After World War IIEdit

Between 1944 and 1954, Rittig served as a chairman of the Religious Affairs Commission of the People's Republic of Croatia which was founded by his efforts on 25 August 1944 at the ZAVNOH's third session.[12] He was a member of the Yugoslav delegation at the 1946 Paris Peace Conference. On 26 February 1946, he was appointed minister without portfolio in the Croatian Government.[4] Rittig unsuccessfully urged the Yugoslav federal government to regulate its relations with the Catholic Church for the sake of peace and interethnic unity. In addition, he advocated amnesty for the war prisoners and personally helped many priests and others to be released from detention camps.[13] Rittig pointed out that the vast majority of the Catholic bishops accepted the new government, but that they were confused and distrustful because it unlawfully interfered with religious freedom.[14]

During the trial of Archbishop Stepinac, Rittig's letter from 1942, in which he praised Stepinac for his "hard work and martyrdom, sacrifice to the whole nation and the clergy, and charitable assistance to the Polish refugees and the hungry orphans" was read.[15] In another letter written to the vice president of the Czechoslovakian Government, he wrote that "Archbishop Stepinac is not guilty", but still, as a staunch supporter of Slavic unity, defended the Yugoslav government despite acknowledging that "the Croatian priesthood is going through the most difficult time in its life and in the history of its Church." Rittig heavily criticized capitalism.[16]

During his term as a member of the Yugoslav Constitutional Assembly, Federal Assembly, and the Croatian Parliament he advocated the separation of church and state, but also greater rights for the Catholic Church and recognition of church marriages, but his proposals were rejected.[17]

Rittig retired in 1954. He passed away on 21 July 1961 in a villa on Nazorova Street that would later be bought by the first Croatian president Franjo Tuđman.

Notable worksEdit

Rittig mostly wrote on the history of the Catholic Church in Croatia, Glagolitic script, liturgy and culture.[18]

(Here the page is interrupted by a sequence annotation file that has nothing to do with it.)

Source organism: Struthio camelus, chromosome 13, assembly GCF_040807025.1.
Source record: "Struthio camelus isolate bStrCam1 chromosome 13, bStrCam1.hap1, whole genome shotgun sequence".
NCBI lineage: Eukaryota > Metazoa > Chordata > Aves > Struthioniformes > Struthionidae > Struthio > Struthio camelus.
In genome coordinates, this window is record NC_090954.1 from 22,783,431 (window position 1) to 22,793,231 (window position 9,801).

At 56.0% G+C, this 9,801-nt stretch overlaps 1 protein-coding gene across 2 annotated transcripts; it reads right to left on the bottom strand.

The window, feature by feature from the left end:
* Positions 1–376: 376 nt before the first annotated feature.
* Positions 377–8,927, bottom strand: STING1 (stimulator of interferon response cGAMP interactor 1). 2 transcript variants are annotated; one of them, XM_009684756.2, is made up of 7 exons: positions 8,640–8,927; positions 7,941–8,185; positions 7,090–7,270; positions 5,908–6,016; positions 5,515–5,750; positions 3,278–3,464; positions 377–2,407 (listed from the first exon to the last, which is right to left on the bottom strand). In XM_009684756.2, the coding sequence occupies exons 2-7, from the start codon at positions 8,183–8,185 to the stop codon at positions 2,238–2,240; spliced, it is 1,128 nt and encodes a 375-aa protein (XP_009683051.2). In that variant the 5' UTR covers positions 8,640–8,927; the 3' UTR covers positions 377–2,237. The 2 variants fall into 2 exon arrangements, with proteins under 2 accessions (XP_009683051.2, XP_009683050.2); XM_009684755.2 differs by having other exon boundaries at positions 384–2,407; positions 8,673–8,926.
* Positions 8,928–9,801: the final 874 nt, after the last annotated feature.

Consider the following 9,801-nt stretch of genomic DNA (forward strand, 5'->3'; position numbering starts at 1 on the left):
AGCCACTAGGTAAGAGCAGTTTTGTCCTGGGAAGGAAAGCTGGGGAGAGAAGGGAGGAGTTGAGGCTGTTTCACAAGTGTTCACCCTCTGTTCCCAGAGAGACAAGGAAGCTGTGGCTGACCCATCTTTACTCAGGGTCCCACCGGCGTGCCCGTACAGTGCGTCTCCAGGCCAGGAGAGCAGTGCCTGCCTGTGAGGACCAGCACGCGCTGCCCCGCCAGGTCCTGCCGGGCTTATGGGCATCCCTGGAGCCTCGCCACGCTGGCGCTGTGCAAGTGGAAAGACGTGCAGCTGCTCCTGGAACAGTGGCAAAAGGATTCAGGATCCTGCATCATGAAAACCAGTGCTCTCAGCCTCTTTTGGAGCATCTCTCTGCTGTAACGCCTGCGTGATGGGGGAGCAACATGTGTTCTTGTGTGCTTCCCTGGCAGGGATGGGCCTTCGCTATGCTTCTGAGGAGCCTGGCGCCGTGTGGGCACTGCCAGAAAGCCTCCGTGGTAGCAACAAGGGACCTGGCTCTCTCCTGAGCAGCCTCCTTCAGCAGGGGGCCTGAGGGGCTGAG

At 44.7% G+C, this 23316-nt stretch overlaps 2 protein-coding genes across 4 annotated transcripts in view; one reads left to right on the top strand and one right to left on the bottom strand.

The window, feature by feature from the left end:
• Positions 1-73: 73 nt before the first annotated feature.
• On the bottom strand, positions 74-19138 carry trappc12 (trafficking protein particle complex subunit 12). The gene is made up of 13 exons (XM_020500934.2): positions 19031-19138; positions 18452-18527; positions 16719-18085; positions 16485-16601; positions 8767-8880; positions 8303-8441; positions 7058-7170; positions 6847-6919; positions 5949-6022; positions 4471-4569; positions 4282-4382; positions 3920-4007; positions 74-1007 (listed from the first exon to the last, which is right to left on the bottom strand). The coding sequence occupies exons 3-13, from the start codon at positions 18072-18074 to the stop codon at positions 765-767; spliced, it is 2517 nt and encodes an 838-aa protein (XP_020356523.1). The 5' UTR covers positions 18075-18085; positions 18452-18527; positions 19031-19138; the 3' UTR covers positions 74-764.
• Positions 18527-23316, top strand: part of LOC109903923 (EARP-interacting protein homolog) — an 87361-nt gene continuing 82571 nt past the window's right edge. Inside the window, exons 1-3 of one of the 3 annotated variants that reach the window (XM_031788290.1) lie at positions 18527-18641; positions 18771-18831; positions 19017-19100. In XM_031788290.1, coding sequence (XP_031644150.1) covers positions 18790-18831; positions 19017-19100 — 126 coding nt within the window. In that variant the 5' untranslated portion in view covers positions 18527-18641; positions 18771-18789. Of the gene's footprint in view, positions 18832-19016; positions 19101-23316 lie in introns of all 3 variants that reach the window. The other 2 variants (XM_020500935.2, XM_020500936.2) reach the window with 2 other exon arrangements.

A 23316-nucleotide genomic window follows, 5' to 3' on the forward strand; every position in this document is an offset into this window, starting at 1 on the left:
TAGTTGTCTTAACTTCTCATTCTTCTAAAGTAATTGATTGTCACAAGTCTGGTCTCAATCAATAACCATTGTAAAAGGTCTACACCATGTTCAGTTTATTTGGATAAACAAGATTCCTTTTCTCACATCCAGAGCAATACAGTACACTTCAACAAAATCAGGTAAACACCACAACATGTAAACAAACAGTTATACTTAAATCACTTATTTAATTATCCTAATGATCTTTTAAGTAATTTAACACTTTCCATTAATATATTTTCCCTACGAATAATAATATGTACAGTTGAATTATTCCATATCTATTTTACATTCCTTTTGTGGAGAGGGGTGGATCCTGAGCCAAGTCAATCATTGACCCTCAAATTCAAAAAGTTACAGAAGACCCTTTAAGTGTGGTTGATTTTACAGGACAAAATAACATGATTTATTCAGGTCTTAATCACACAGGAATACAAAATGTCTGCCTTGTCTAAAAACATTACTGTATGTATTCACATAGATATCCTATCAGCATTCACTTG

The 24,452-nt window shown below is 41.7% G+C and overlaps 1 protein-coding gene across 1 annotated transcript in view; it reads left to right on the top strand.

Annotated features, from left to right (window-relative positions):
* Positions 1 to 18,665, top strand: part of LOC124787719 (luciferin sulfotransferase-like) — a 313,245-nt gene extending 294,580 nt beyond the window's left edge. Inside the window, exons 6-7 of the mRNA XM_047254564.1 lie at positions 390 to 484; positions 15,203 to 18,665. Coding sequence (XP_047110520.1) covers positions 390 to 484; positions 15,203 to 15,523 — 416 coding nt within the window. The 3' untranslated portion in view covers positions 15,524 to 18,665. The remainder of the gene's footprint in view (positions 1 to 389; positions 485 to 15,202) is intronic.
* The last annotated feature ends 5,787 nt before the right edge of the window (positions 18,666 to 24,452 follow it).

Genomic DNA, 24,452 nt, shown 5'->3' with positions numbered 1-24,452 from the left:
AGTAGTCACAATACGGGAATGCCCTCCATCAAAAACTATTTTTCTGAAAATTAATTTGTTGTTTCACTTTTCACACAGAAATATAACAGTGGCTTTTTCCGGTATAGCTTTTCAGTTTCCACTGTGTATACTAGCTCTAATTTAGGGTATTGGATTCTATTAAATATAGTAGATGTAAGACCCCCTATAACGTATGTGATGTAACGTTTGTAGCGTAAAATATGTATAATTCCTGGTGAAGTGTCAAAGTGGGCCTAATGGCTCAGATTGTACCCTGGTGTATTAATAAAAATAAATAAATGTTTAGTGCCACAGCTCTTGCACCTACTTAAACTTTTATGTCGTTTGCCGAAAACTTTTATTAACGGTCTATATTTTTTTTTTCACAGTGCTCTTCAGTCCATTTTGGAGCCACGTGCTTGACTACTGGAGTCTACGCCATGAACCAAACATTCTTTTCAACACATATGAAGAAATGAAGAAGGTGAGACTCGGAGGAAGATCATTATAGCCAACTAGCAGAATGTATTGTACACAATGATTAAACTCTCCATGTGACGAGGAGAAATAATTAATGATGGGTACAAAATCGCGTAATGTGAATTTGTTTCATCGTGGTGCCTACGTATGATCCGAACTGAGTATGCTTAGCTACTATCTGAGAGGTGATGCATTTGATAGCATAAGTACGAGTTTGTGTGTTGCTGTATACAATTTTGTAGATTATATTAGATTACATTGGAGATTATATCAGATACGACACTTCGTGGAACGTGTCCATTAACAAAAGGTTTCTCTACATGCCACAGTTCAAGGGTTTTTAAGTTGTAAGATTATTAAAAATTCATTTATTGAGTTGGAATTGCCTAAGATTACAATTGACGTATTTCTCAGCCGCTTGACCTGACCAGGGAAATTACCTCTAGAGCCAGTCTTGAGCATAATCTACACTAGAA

• Povijest i pravo slovenštine u crkvenom bogoslužju, sa osobitim obzirom na Hrvatsku [Slavic History and Law In Church Liturgy With Particular Reference to Croatia], 1910
  • Martirologij srijemsko-panonske metropolije [Martyrology of the Sirmium-Pannonian Metropolis], 1911
  • Glagoljica u našim krajevima od XIII. do XV. vijeka [Glagolitic Script In Our Lands From XIII. to XV. Century], 1923


  1. ^ Bratulić, Josip: Svetozar Rittig - ličnost i djelo, Slovo, v. 44–46, Zagreb 1996, p. 323–324
  2. ^ Bratulić, Josip: Svetozar Rittig - ličnost i djelo, Slovo, v. 44–46, Zagreb 1996, p. 323–325
  3. ^ Nazor, Anica: Staroslavenska akademija i Staroslavenski institut, Slovo, v. 44–46, Zagreb 1996, p. 300
  4. ^ a b "Rittig, Svetozar | Hrvatska enciklopedija".
  5. ^ Petešić, Ćiril: Katoličko svećenstvo u NOB-u 1941-1945., Zagreb, 1982, Vjesnikova pres-agencija and Globus, p. 130—154
  6. ^ Petešić, Ćiril (1982). Katoličko svećenstvo u NOB-u 1941-1945. Zagreb, Vjesnikova pres-agencija and Globus, p. 133—134
  7. ^ Petešić, Ćiril (1982). Katoličko svećenstvo u NOB-u 1941-1945. Zagreb, Vjesnikova pres-agencija and Globus, p. 132
  8. ^ Croatian State Archives, RSUP SRH Fund, SDS Study "The Catholic Church as an Ideological and Political Opponent to the FPRY", 1952, p. 243–244; 225
  9. ^ ZAVNOH, Zbornik dokumenata, v. III., Arhiv Instituta za historiju radničkog pokreta Hrvatske, 1964–1985, Zagreb, 1985, p. 594 and 673
  10. ^ Rittig, Svetozar: Svećenstvo u narodno-oslobodilačkoj borbi, 1944, p. 9
  11. ^ Rittig, Svetozar: Svećenstvo u narodno-oslobodilačkoj borbi, 1944, p. 10
  12. ^
  13. ^ Akmadža, Miroslav, Odnosi države i Katoličke crkve u Hrvatskoj od 1945. do 1953. god., Zagreb, 2001, p. 30
  14. ^ Benigar, Aleksa: Alojzije Stepinac - hrvatski kardinal, Zagreb 1993, p. 365
  15. ^ Štambuk-Škalić, Marina: Dokumenti obrane u sudskom procesu protiv nadbiskupa Alojzija Stepinca, Izvori za hrvatsku povijest 2, Zagreb, 1996, p. 295
  16. ^ Croatian State Archives, OF Rittig, B. 12
  17. ^ Akmadža, Miroslav, Odnosi države i Katoličke crkve u Hrvatskoj od 1945. do 1953. god., Zagreb, 2001, p. 57–58
  18. ^ "Ritig (Rittig), Svetozar | Proleksis enciklopedija".